The Story of Easter

5 min read

The story of Easter has reverberated throughout the ages. As it has passed from one generation to the next, the significance of this event has never faded. To this day, millions of people find renewed hope as they reflect on and remember the sacrifice of Jesus Christ.

The Story of Easter: The Backdrop

To understand the fullness of what Easter means for us, we must first consider the celebration of Passover. The book of Exodus tells us that some 3000 years ago, God saved the descendants of Abraham, Isaac, and Jacob from captivity in Egypt. These were his people, inheritors of the covenant he had made with Abraham long before. One night, after witnessing the power of God displayed, the Jewish people received their salvation soon after the angel of the Lord swept over the land and brought death to the firstborn son in every family. The Hebrew people, however, were commanded to slaughter unblemished lambs and paint their blood on their doorposts. The angel passed over the houses marked by the blood of the lambs, and this would become a picture of our own salvation.

The meaning of Passover is simple: only God can save his people, and He is in the business of saving.

Easter and Passover

The Passover meal celebrated God’s faithfulness in freeing his people from captivity in Egypt through the blood of many lambs. Easter celebrates God’s faithfulness in freeing his people from our bondage to sin through the blood of the Lamb.

The gospel writer Mark tells us that Jesus shared the Passover meal with his disciples in Jerusalem, as was custom. All around, families were remembering the faithfulness of God, but in one room, at one table, a rabbi was looking to the future, and he saw the faithfulness that was to come. It’s become a famous story, with all the elements that draw us into the art of storytelling: the hero, betrayed by a friend who was driven by greed; the fear and uncertainty of the disciples, which so perfectly mirror our own perplexity at the unexpected turns of life; the villains, seemingly triumphant in their malice, lies, and deception; the ultimate sacrifice of an innocent, willingly given.

A Story about all of us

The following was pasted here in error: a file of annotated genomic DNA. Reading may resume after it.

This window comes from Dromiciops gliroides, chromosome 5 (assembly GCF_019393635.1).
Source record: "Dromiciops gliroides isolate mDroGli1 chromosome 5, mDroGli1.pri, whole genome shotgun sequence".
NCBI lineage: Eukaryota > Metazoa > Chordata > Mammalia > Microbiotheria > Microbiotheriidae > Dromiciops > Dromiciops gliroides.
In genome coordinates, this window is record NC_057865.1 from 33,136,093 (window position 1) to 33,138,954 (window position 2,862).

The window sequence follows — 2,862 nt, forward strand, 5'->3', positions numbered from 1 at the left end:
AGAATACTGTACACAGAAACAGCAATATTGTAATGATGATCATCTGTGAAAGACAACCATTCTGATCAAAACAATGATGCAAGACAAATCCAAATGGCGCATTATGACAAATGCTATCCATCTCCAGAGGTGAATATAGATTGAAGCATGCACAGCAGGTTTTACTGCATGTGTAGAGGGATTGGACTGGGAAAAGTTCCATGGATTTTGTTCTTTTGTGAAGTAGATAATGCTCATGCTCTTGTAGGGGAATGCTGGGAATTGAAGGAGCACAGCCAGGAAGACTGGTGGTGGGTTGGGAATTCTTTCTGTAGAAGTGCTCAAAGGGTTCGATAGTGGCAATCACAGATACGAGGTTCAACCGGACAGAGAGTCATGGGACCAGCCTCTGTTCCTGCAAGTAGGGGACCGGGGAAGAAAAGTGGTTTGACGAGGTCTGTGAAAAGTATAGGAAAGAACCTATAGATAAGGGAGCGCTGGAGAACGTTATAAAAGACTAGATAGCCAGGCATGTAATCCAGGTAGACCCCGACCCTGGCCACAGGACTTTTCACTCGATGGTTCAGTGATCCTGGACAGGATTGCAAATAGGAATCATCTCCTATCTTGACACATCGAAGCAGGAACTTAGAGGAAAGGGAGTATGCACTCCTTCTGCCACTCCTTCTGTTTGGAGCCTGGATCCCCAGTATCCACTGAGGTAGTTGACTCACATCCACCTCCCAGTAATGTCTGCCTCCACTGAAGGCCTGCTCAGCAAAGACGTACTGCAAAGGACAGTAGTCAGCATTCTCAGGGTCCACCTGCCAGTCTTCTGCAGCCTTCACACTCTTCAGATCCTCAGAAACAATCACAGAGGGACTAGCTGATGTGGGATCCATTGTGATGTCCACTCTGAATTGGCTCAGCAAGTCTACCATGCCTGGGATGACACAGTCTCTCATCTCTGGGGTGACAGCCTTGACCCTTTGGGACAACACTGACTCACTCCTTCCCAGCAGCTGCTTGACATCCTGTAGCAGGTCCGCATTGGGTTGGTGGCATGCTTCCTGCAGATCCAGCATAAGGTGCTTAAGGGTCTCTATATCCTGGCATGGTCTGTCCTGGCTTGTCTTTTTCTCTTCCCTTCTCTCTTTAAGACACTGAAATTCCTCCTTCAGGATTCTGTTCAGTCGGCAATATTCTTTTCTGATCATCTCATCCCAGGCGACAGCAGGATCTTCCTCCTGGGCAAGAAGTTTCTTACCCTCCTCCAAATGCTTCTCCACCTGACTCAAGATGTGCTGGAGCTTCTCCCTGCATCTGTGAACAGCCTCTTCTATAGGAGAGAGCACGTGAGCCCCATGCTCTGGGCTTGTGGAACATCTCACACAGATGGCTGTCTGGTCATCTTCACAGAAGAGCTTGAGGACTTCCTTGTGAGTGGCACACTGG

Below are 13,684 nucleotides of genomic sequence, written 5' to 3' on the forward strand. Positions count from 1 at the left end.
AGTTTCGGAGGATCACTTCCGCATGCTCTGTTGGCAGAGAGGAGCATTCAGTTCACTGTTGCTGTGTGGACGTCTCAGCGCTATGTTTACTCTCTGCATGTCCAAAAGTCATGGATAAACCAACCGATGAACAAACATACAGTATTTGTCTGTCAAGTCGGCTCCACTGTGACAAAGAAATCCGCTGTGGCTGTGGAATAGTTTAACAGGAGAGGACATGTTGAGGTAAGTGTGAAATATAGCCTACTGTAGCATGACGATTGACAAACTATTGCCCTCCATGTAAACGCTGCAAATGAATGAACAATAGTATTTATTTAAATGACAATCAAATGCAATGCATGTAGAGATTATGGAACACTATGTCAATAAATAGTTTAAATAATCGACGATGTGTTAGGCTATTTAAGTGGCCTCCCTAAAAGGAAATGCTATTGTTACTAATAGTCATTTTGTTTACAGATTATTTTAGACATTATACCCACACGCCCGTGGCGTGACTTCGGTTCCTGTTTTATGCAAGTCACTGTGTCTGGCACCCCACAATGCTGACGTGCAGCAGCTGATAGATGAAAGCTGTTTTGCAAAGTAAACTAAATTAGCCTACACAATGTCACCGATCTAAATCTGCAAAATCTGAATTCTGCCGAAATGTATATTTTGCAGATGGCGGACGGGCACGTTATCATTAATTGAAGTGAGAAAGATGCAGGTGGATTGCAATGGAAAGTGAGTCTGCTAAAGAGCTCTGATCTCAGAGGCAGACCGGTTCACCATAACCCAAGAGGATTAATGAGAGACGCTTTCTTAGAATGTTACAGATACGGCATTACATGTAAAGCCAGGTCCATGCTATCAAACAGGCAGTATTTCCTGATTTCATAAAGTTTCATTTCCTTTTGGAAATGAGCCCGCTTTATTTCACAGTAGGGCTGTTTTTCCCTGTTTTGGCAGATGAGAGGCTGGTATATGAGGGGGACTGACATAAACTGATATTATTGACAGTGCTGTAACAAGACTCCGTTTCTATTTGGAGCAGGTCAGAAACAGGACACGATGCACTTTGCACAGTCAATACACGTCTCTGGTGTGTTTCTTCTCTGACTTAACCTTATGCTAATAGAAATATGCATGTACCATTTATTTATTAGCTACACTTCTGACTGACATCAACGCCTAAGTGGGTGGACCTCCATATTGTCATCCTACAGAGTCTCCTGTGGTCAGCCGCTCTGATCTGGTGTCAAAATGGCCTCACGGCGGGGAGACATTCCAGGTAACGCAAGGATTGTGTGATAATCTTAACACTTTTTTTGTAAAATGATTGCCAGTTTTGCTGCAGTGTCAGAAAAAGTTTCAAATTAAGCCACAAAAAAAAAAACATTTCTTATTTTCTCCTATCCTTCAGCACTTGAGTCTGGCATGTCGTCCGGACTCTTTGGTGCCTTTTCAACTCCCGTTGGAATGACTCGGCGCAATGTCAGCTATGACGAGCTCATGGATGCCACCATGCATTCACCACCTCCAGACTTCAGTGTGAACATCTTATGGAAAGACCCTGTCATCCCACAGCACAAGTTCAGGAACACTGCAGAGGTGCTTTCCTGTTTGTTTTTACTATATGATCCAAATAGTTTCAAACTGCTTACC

The story of Easter does not appeal to us because it’s a story about things that we find entertaining. Rather, the story draws us in because it is about us. We are the betrayers, the fearful, the anxious, the villains, and the sinners. Yet, despite the overwhelming gravity of this situation, there is hope to be found in the darkness.

God saves.

For centuries, blood has continued to serve a distinct and sacred purpose for the Jewish people. God had ordained it for atonement, just as it had delivered them from Egypt. Every year at the feast of Passover, unblemished lambs were slaughtered and the blood was sprinkled on the altar in the temple, signifying the continuing covenant of God with his people. But at Easter, blood was spilled to atone for sin for the very last time.

Our sin!

Victory over sin and death

The story of Easter is the fulfilment of that which was foreshadowed by Passover. Like the Israelites in their bondage to the Pharaohs, our natural state of being is one of captivity to sin. It has a hold over us that we cannot resist in our own strength. Such is the problem of the human condition. In his letter to the Romans, the apostle Paul describes sin as entering the world through one man, Adam. Paul sees this sin as saturating the world and leading to death and destruction.

But the hope he recognises in Jesus Christ is one of freedom and victory! He argued that just as one man introduced sin into the world, another man made grace and righteousness freely available. The death and resurrection of Jesus Christ, the unblemished Lamb of God, offers the only way for all of us to regain righteousness in the eyes of a holy God. Even more good news follows as he states that faith, not works, receives this salvation. We don’t need to improve ourselves; Jesus accomplishes that!

This is the victory we proclaim at Easter. By dying on the cross, Jesus carried our sin and endured God’s justice towards it. By rising to new life, Jesus took away death—the penalty of sin—and secured eternal life for us. This was not a transactional sacrifice, in which people did something and God responded. Rather, the death and resurrection of Jesus Christ is a display of the love of God towards his created people. As Paul says in Romans 5:8, “God demonstrates his own love for us in this: while we were still sinners, Christ died for us.

The Story Of Easter: A new hope

God has acted by providing his Son as a sacrifice for our own sin and brokenness. How we respond does not change the truth of this; but it does change us.

To respond to the work of God at Easter is to place faith in Jesus Christ. Paul puts it like this:

Therefore, since we have been justified through faith, we have peace with God through our Lord Jesus Christ, through whom we have gained access by faith into this grace in which we now stand. (Romans 5:1).

Sin is the problem, and grace is the solution. To access this grace, Paul tells us that we are to have faith in Jesus – the one who died and rose again. This means believing that he is who he said he is, and that he did what he said he would do. It means trusting that what he has done on the cross is enough for us to be made clean and whole again. And faith is surrendering to the God who gave his only Son for our freedom and victory.

The human condition can feel hopeless. Our world can look as though it is getting darker. But the story of Easter gives us a new hope that God, the one who saves, can still save us.

He hasn’t stopped bringing freedom to his people!

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